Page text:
Forrest — the faculty advisor for DEIB — signed the contract with Davis’ agency on Feb. 9 after confirming the details with Butler’s legal team, nearly a month before Daas filled out the Senate notification form on March 5. Forrest said this is completely logical, as was the decision to sign Davis before submitting the form.

“Because why take something to SGA if I could’ve said no?” Forrest said. “Because we still have to go through our attorney, we have to go through their people, and if that doesn’t agree, then Angela Davis — or whoever — could have said ‘I’m not coming.’ Right, so we get all that stuff first and then they will go to the student Senate.” 

Forrest acknowledged that while the creators of the form — specifically, Gigerich — might have seen benefits to structuring it the way they did, the vagueness makes it easy for board chairs to make honest mistakes. 

“If I had a time machine,” Forrest said, “and I could go back and I was on the committee writing that form, I probably would have said, ‘This needs to be a little clearer.’ But here we are now, so I don’t know if we can hold Roua responsible for that form.”

Both SGA leaders, Daas, and Forrest agreed that the form was vague. Where the respective parties differed, however, was in their response to procedural error. According to SGA leaders, even though the form was vague, the person who filled it out could still be held accountable.

Forrest disagreed.

“Were [the procedures] followed? Yes,” she said. “Could you argue that that form is vague? Yes, you could, but to me, that does not equate that [the procedure] wasn’t followed.”

To the best of their knowledge, DEIB correctly filed all paperwork. Less than a week before the event, clerical errors were flagged by SGA. Never before, Daas said, had these procedures been enforced with DEIB events. 

“I feel like policies are being pulled out left and right,” Daas said.

 A freshman Senator makes their senior play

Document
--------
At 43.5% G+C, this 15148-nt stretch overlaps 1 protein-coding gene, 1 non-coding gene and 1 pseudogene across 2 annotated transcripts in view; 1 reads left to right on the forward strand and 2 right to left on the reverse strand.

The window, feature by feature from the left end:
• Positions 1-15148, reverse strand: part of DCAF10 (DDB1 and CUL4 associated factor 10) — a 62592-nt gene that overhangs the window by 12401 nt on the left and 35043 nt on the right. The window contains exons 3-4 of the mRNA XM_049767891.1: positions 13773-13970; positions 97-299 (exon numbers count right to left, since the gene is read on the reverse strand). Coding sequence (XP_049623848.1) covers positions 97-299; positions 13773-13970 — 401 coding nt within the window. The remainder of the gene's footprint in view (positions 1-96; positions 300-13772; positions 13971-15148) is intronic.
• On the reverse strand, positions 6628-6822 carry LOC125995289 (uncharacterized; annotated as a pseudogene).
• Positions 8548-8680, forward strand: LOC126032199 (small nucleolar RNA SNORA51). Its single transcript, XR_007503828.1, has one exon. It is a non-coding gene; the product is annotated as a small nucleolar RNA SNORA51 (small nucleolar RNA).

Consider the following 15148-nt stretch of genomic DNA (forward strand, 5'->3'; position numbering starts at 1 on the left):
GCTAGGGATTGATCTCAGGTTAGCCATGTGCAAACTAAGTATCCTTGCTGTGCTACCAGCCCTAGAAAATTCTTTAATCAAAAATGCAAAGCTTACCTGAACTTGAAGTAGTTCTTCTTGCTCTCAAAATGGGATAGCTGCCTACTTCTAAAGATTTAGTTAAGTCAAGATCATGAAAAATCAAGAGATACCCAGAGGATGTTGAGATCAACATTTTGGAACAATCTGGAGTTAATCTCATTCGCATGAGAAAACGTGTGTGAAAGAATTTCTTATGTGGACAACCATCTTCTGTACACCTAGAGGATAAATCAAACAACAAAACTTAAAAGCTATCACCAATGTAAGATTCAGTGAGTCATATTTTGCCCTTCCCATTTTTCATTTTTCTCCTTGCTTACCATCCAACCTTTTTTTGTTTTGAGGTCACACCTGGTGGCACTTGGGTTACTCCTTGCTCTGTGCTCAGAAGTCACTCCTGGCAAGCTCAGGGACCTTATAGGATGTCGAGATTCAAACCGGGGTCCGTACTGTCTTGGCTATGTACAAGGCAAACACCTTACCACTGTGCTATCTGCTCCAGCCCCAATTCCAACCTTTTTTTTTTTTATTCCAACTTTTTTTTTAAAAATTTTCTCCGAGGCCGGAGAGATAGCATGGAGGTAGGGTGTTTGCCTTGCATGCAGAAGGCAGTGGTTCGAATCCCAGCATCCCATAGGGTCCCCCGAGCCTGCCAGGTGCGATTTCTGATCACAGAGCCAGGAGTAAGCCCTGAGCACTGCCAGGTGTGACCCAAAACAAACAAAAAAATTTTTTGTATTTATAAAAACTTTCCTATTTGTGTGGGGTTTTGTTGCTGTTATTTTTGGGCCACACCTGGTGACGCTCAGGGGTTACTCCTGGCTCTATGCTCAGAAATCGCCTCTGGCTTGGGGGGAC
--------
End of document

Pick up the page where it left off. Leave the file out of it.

As the topic of the Davis event made its way into dinner conversations and classroom discussions, some members of student government began taking issue with it. 

Aidan Kohnke, a first-year political science major, learned that Davis was speaking from a Political Science department email sent by department chair Robin Turner on March 26. Kohnke, a Residential College senator, said he was previously unaware of the event.

“I was really confused,” Kohnke said. “I found out it was an SGA event and I never approved it. I didn’t know anything about it. Nothing. So I reached out to people, and there were a few others that reached out. We all pretty much came to the consensus that nobody knew what was going on.”

Initially, Kohnke said, his concerns were procedural. But after conducting his own research, he learned about Davis’ support for the BDS movement. He also learned that Davis was involved in the Communist party. He worried that her presence would be potentially harmful to handfuls of the Butler community, most prominently the Jewish students and staff.

That day, Kohnke reached out to Lauren Carrier, the president of Hillel — a prominent Jewish student organization on campus — to share his concerns and to learn whether Hillel was aware of Davis’ impending event. Carrier had a history of outspoken opposition to BDS, Kohnke knew, and when she responded that she had not known about the Davis event, Kohnke was concerned.

Carrier confirmed that it was Kohnke who brought concerns about Davis’ support for BDS to her, and not the other way around.

“He was concerned about how [the] implications of this would go down for Jewish students,” Carrier said.

Kohnke communicated his procedural and content concerns to Gigerich, then-Speaker of the Senate and current SGA president-elect. Gigerich confirmed to The Collegian that a senator relayed Jewish students’ “concerns about SGA’s sponsorship and use of funds for this event, especially considering the Senate was never notified of any partnership with Angela Davis” to him.